You can think of aggregation as an organizational tool. No matter how much (or how little) you have to organize, implementing a structure can make your life easier in the long run. As you continue to add to your financial dossier, you can reap the benefits of having the “big picture” at the forefront.
Seamlessly balance multiple accounts
Aggregation is particularly helpful when you’re managing multiple — and possibly competing — financial goals. For example, you may be saving up for a major purchase, while paying down debt , such as a student loan. Seeing your assets and liabilities side-by-side can help you make informed decisions when emergencies pop up or you have a sudden influx of cash.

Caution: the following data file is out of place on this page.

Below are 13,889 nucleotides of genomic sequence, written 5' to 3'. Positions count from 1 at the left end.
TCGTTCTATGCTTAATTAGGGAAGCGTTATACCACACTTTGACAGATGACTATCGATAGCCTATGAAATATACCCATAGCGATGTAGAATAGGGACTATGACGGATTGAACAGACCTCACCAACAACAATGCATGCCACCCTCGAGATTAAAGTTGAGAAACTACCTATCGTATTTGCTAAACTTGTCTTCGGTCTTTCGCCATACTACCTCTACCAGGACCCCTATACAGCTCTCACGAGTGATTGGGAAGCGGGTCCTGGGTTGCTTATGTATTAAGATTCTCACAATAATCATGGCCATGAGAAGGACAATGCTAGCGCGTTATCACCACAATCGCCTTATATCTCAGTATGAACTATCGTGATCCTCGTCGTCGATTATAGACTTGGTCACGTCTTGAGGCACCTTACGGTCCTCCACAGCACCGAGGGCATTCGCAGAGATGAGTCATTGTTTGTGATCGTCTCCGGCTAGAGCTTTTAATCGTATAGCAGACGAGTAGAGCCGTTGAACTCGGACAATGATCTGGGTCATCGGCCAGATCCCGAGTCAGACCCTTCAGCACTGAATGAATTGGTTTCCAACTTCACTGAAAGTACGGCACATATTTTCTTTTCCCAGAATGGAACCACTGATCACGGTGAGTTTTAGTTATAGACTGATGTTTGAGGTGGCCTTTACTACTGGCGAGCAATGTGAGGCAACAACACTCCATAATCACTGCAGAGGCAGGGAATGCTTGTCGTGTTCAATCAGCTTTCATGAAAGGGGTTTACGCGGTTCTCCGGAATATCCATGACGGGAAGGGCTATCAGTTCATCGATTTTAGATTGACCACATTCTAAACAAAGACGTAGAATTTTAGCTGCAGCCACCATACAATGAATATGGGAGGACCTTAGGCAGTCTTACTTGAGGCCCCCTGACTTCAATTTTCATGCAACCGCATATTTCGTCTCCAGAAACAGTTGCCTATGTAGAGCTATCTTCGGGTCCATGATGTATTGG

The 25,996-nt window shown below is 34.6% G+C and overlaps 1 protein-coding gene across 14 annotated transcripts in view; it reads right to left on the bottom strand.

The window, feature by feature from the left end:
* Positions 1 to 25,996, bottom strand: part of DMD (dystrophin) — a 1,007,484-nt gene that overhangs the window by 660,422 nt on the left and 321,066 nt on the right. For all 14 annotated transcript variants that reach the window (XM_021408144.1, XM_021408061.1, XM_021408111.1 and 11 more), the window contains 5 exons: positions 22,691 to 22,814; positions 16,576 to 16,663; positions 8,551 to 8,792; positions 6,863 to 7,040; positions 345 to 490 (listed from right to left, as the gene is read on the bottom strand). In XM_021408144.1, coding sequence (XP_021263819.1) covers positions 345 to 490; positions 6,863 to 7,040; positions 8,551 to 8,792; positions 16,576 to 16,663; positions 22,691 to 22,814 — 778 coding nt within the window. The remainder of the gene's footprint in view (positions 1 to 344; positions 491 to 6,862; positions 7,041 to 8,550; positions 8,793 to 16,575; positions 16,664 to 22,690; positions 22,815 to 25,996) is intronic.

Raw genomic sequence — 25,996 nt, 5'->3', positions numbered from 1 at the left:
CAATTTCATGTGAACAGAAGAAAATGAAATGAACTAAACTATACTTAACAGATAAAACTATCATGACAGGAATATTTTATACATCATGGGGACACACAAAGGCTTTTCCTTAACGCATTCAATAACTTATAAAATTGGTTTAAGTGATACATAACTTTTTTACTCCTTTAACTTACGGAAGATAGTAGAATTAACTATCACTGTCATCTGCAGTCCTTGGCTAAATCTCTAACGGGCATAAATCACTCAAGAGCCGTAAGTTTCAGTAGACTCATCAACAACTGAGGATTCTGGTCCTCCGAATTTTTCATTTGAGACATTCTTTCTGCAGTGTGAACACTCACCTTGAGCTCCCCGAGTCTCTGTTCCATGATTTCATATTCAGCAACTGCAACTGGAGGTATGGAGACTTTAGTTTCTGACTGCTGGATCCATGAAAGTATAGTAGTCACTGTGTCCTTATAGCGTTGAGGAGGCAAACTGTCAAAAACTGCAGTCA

Saving for the future means straddling long-term and short-term goals, which can feel overwhelming. Having an organized, wide lens view can help you feel confident as you work through different challenges and objectives.
Aggregation can also help you balance investment risk. When you look at one account, such as a self-directed investment, you might be focused on diversification. Aggregation will help you narrow down where there may be gaps (or too much concentration) in one particular strategy and help you strike a balance. For example, if you’re taking a conservative approach in your 401(k), you may be able to take on more risk in your other investment accounts.